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Cheesecake

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Cheesecake is a favored dish in many parts of the world and is often served as a fancy dish at special occasions. It is most often served as a part of the dessert course after a meal has finished, because of its sweet flavor. Cheesecakes vary from type to type, but generally speaking, it is a flat cake-like dessert with two or more layers—the bottom layer acting as a crust.

The crust is often a thin and crunchy layer of pastry, sponge cake, crushed graham crackers or crushed cookies or biscuits. Inside the crust sits the main layer(s) of the cake, those which are generally made from sugar, eggs, fresh cheeses of varying types and sometimes other sweet ingredients like nuts, jellies, chocolate or caramel. The crust is placed in a pan or pie dish, and the inner ingredients are mixed in another bowl and then added on top of the crust. It is possible to make a cheesecake without baking it, but most often cheesecakes are baked at least once.

Cheesecakes can be made from scratch with ingredients found at the grocery store or from boxed recipes in which a few “wet ingredients” need to be added before baking (e.g. eggs). Frozen cheesecakes can also be purchased pre-made from stores or mail order catalogs and websites. Cheesecakes can be served frozen or at room temperature. Often cheesecakes are topped and decorated with fruits or fruit sauces, nuts, caramels, toffees, whipped cream or ice cream.

Types of Cheesecake Around the World

The crust type and inner ingredients of a cheesecake depends largely on the type of cheesecake it is. In North America, classic style New York cheesecakes have sour cream or heavy cream as a main ingredient in the center. The consistency is dense, creamy and smooth from the extra egg yolks which are added to the batter along with sugar and extract of vanilla. Although variations with fruit, caramel, chocolate or ice cream may claim the name “New York Cheesecake,” New York cheesecakes are traditionally served at room temperature and come without any extra sauces, fruits or drizzles. Sometimes candied fruits and/or fruit sauces with cherries, strawberries or raspberries top the faux-New York styled cheesecakes.

Similar to the New York cheesecakes are the Philadelphia and Chicago-styled cheesecakes, which are also often served plain. The Philadelphia variation has a richer flavor, but a lighter and fluffier style, whereas the Chicago variation is creamier inside from the ample amount of sour cream that is added in, and it has a firmer exterior. Finally, in St. Louis, Missouri, cheesecakes often have an additional layer on top of the cheesy layer. This extra sweet layer is made from butter cake. Turtle cheesecake is another popular variation with pecans, caramel and chocolate is drizzled on the top of the cake, and the interior may include layers of cream cheese mixed with chocolate.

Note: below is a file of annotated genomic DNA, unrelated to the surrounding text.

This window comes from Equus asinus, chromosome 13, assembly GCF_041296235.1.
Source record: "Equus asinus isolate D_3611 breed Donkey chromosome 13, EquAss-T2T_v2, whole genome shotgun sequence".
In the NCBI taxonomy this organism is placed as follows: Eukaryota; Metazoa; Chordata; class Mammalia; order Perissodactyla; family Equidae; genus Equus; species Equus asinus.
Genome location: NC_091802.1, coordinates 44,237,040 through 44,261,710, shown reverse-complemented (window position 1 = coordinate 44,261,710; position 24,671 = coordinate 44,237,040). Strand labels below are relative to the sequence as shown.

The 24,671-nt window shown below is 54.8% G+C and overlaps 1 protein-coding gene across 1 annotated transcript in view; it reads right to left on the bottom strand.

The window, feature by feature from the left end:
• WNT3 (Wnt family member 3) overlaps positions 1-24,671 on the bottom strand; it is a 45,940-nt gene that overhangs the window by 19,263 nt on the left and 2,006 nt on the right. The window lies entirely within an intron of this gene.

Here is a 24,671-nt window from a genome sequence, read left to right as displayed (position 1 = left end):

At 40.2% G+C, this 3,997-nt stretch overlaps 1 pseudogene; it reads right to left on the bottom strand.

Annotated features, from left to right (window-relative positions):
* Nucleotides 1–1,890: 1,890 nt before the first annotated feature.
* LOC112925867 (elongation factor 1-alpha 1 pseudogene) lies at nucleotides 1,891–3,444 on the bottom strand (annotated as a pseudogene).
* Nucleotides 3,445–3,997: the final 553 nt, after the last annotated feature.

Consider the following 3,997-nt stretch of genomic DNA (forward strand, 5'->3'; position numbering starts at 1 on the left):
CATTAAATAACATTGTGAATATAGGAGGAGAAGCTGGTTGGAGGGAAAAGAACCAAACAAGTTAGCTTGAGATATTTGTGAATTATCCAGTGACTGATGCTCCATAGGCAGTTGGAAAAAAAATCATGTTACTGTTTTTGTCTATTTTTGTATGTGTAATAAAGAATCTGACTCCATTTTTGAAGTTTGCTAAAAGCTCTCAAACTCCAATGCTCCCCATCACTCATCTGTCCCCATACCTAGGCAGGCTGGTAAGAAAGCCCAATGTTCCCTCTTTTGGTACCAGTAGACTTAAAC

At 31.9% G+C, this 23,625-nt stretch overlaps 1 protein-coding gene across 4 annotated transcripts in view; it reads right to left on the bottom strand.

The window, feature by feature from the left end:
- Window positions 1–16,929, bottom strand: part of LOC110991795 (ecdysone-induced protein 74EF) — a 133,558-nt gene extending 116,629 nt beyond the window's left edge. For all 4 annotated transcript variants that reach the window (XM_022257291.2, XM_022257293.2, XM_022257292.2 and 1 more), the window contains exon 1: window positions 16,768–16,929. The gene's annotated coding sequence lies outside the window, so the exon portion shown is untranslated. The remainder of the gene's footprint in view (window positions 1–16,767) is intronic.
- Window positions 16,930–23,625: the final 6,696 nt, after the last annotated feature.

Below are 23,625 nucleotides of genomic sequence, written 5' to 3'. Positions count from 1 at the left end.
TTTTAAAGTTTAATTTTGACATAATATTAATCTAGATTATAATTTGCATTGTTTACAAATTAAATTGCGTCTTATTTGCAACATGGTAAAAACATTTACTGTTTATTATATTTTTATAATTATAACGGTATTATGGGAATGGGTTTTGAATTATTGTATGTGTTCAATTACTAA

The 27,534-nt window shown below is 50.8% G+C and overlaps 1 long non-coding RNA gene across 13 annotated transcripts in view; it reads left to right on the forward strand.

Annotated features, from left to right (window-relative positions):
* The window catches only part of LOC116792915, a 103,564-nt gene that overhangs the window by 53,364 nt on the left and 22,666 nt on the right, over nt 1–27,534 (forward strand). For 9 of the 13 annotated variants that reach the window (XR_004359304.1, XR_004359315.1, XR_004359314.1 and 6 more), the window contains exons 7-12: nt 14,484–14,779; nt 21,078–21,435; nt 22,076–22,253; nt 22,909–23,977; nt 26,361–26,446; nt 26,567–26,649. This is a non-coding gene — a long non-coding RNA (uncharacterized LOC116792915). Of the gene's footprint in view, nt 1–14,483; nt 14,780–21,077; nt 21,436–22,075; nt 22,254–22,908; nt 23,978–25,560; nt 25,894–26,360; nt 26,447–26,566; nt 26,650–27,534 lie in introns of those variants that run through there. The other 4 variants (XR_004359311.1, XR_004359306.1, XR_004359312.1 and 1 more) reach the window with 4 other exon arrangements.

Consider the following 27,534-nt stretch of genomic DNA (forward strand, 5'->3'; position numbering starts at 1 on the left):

In other parts of the world, cheesecake carries different names. European, South American, Asian and Australian cheesecakes all use different types of cheeses, which in turn results in a variety of flavors and textures. In Germany, for example, cheesecakes are made with quark cheese, and the final cakes are called Käsekuchen. Bulgarians add Smetana (Bulgarian sour cream) as a top layer to their cheesecakes, and they also use ground nuts in their crusts. Greeks today use feta or mizithra cheeses in their cheesecakes, and in France, cheesecakes are often much smaller than their North American counterparts, using mostly Neufchâtel cheese as a main ingredient. Neufchâtel cheese gives French cheesecakes a light flavor and texture.

In Italy, mascarpone or ricotta cheeses are used, and sometimes flakes of barley are added. This gives Italian cheesecakes a much drier texture. Black cherries, blackcurrants and lemon curd are common ingredients for cheesecake recipes from the United Kingdom, where the crusts are also made from crushed biscuits, and jellies or jams are sometimes mixed in with the cheese.

In Brazil, cheesecakes are made from gelatin (which is used as a binder), condensed milk and cheese, whole wheat or maize flour mixed with honey are used in Colombia. Asian cheesecakes are traditionally light and spongy compared to the density of a New York cheesecake. Many Asian cheesecakes use powdered Japanese green tea (called matcha), mango or lychee as flavors. Finally, Australian cheesecakes are always unbaked and can include tropical flavors like passion fruit.